The conclusion and afterthoughts
With a few tweaks on the volume input and mic boost, the earphone mic was working perfectly. No shouting was required although I did speak a bit louder than usual. It was also a bit of a hassle to hold up the earphone mic each time I wanted to speak.
The earphone mic worked well for me because I didn't expect my Skype session to last long. We managed to finish our discussion after about an hour of chatting. For marathon Skype sessions, proper mics are recommended.
I guess there's no need to introduce who Alicia Silverstone is. Here's her recent PETA (People for the Ethical Treatment of Animals) ad that is showing or about to be shown on US TV. Like many other PETA ads, they convinced Alicia Silverstone to go without clothes. Perhaps that's the only way PETA can gain any attention. If you can't get enough of her, you could see the print version at Access Hollywood.
If you wonder if I use the search engines I create, this video was found using tk Video Search. Sure, there are other sites that host the video but unlike the rest, this is embeddable.
Wednesday, September 19, 2007
You played the World in Conflict demo... or not. Anyway, have a behind the scenes look at World in Conflict, some in game footage and prepare for world domination on Sep 21 2007. Countdown begins now!
And here's the song featured in the World in Conflict video - Everybody Wants to Rule the World by Tears for Fears. A great 80s group by the way.
Have you read Nebraska state senator sues God? No? Well if you did, you would have known that a state senator is going up against God by filing a lawsuit against the Almighty. Sure this isn't about his personal feud with God, it's about making a point against frivolous suits. However based on Man's history with God, God probably won't be too pleased about being sued.
According to Scott Adams (yes, the Scott Adams who authors Dilbert comics), in Suing God (a hilarious post by the way), God would opt for a public defender instead of jumping into the trial. But is that the only thing God will do? Maybe he has other things up his sleeve.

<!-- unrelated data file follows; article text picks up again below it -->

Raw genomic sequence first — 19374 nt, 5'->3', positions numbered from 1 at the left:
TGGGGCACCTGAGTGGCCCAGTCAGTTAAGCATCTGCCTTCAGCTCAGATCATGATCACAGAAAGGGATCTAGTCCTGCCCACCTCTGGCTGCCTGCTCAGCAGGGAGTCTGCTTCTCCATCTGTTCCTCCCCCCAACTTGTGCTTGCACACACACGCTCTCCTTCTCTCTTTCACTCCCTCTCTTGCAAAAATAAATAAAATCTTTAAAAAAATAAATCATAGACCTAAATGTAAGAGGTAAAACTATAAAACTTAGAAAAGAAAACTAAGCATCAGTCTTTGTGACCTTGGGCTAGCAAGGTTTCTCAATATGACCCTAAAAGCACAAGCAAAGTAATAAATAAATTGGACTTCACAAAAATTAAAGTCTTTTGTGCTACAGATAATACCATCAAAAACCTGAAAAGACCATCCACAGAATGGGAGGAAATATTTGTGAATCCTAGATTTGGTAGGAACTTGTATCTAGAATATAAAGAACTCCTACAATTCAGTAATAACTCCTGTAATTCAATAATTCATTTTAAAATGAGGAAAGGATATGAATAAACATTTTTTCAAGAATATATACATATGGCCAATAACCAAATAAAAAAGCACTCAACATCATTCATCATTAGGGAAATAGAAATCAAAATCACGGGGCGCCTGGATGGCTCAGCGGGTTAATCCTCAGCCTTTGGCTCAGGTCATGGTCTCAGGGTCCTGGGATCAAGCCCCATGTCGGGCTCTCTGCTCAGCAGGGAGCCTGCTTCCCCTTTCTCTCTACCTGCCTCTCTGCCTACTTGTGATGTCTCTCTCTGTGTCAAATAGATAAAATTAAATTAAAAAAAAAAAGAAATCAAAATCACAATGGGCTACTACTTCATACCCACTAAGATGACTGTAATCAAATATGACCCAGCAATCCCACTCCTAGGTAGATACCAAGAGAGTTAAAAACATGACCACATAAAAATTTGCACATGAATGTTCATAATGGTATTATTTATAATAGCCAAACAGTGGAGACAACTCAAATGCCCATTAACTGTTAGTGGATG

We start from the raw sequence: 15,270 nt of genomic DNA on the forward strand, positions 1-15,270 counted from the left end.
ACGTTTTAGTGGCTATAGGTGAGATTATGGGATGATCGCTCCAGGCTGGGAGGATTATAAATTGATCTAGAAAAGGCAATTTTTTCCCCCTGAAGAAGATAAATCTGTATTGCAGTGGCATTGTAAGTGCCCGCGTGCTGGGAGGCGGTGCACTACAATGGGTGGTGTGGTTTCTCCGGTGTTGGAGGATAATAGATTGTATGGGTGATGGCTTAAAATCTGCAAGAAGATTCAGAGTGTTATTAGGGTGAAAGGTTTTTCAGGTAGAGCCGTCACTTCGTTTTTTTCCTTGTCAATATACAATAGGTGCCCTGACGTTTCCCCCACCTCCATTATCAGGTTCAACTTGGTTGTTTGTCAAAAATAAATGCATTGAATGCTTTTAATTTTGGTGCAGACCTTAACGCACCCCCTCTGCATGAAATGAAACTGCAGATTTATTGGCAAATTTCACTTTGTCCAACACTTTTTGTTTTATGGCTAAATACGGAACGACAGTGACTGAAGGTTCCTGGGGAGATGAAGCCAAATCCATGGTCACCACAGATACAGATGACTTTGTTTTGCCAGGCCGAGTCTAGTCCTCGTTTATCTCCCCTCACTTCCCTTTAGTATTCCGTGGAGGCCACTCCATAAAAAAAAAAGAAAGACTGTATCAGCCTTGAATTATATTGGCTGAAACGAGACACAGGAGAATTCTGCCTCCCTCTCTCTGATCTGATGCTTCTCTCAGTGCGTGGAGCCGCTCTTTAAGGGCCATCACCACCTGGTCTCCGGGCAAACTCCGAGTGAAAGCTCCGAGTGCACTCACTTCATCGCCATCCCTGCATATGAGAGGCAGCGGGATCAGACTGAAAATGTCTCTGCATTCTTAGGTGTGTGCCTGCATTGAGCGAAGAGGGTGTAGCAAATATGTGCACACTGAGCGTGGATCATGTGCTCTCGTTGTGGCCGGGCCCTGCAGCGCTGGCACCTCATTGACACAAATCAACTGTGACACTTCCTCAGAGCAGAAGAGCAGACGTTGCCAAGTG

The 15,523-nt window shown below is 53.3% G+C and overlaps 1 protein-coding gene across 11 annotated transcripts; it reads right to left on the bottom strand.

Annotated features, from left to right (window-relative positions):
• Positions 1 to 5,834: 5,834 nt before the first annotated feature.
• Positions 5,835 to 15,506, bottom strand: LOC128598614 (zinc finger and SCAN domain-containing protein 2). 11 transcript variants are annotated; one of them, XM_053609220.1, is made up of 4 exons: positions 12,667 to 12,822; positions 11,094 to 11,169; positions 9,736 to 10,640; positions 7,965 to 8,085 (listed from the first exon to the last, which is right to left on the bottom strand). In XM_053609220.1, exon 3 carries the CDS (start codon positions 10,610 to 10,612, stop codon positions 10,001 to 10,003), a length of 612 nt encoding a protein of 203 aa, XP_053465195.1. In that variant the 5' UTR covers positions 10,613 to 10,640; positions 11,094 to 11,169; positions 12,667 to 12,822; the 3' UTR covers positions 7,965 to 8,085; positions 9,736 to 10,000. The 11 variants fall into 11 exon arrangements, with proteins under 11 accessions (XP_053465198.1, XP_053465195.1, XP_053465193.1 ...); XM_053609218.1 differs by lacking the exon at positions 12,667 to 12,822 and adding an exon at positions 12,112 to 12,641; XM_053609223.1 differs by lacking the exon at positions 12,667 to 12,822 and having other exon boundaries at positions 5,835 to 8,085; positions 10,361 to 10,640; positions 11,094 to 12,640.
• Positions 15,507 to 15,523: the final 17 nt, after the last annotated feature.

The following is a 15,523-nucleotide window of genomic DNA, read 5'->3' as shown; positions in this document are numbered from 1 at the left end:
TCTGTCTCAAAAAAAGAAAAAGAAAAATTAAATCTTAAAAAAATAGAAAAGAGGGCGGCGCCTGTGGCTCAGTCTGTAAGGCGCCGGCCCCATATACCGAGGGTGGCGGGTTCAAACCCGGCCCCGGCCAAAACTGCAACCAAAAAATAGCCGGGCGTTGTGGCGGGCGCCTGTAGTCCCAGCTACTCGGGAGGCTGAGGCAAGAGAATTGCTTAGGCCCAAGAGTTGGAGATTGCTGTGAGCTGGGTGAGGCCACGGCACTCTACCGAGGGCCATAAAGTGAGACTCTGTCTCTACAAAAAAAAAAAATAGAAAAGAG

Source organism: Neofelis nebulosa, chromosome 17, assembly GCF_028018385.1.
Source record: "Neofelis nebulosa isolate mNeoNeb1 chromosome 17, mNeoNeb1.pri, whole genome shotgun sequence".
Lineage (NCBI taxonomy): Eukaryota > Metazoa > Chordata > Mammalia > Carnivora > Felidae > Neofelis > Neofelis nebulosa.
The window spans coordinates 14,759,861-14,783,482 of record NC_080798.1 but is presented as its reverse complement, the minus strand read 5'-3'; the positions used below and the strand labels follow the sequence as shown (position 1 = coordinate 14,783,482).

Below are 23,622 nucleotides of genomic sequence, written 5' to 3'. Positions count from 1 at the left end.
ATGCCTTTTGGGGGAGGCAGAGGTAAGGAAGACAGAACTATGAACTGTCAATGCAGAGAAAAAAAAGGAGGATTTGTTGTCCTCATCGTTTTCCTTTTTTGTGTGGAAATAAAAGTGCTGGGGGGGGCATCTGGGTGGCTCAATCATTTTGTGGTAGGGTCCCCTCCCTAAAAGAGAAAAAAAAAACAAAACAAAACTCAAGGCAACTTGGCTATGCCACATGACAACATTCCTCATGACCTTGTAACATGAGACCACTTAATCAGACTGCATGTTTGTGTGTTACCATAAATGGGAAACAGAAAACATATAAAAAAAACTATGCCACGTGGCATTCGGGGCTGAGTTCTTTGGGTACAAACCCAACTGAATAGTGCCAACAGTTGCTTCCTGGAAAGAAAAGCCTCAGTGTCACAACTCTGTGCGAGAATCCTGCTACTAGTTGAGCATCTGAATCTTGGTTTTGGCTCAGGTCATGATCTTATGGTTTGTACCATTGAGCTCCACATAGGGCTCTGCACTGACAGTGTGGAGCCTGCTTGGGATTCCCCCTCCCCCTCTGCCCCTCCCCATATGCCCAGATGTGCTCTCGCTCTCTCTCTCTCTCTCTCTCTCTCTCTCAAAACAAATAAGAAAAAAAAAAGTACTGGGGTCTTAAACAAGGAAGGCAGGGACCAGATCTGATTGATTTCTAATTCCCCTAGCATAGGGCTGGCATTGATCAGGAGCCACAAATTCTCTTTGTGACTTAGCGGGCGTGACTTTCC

How about death from above? Plan A: Send in a meteorite as a friendly warning. Add in a mystery illness just for good measure. Can't be too specific, must leave humans puzzled. Wait for response.
If you see the guy who's suing God, please tell him to stop, I don't even want to know what Plan B is.
IBM just announced a free office suite, IBM Lotus Symphony, that will directly compete with Microsoft Office. Available to anyone for free, it consists of a word processing app (Lotus Symphony Documents), presentation app (Lotus Symphony Presentations) and spreadsheet app (Lotus Symphony Spreadsheets).
Should you take a look at this? It's worth a look, since it's free for business and personal use. One good thing about it is that it supports the Open Document Format (ODF) standard. Since this is an open standard, anyone can create a program that interacts with ODF documents. What does this mean? This means that you can take documents created from Lotus Symphony and choose another program to edit your documents (example: OpenOffice, which is also free).
The IBM Lotus Symphony site also states that it supports Microsoft Office formats, although I don't think that includes the latest 2007 formats. Another caveat is that certain advanced features like macros are not supported. Encrypted Microsoft Office documents are also not supported with Lotus Symphony.
If you're convinced or curious, download IBM Lotus Symphony at the link below. You'll need to register (free) with IBM though. Another thing is that when I visited the page it states that the version is beta 1 and the only language listed is English. That shouldn't be a problem though since you're reading this. :)
Edit: Since someone came here looking for a mac version, I think you should be aware that IBM Lotus Symphony is for Windows XP and Linux only. No OSX or Windows Vista versions are listed at the download page at this time.
Edit2: If you don't want to register with IBM, try one of the login/password combinations at BugMeNot.
IBM Lotus Symphony seems to quite popular as their site is being hammered right now and access is fairly slow as compared to earlier in the day. If I find an alternate download link, I'll update this post.
Edit3: In related news, DownloadSquad has a quick peek at the recently announced Google Presentation. OpenOffice was also updated to 2.3.0.
[Link: Download IBM Lotus Symphony]
[Source: Official IBM Lotus Symphony statement]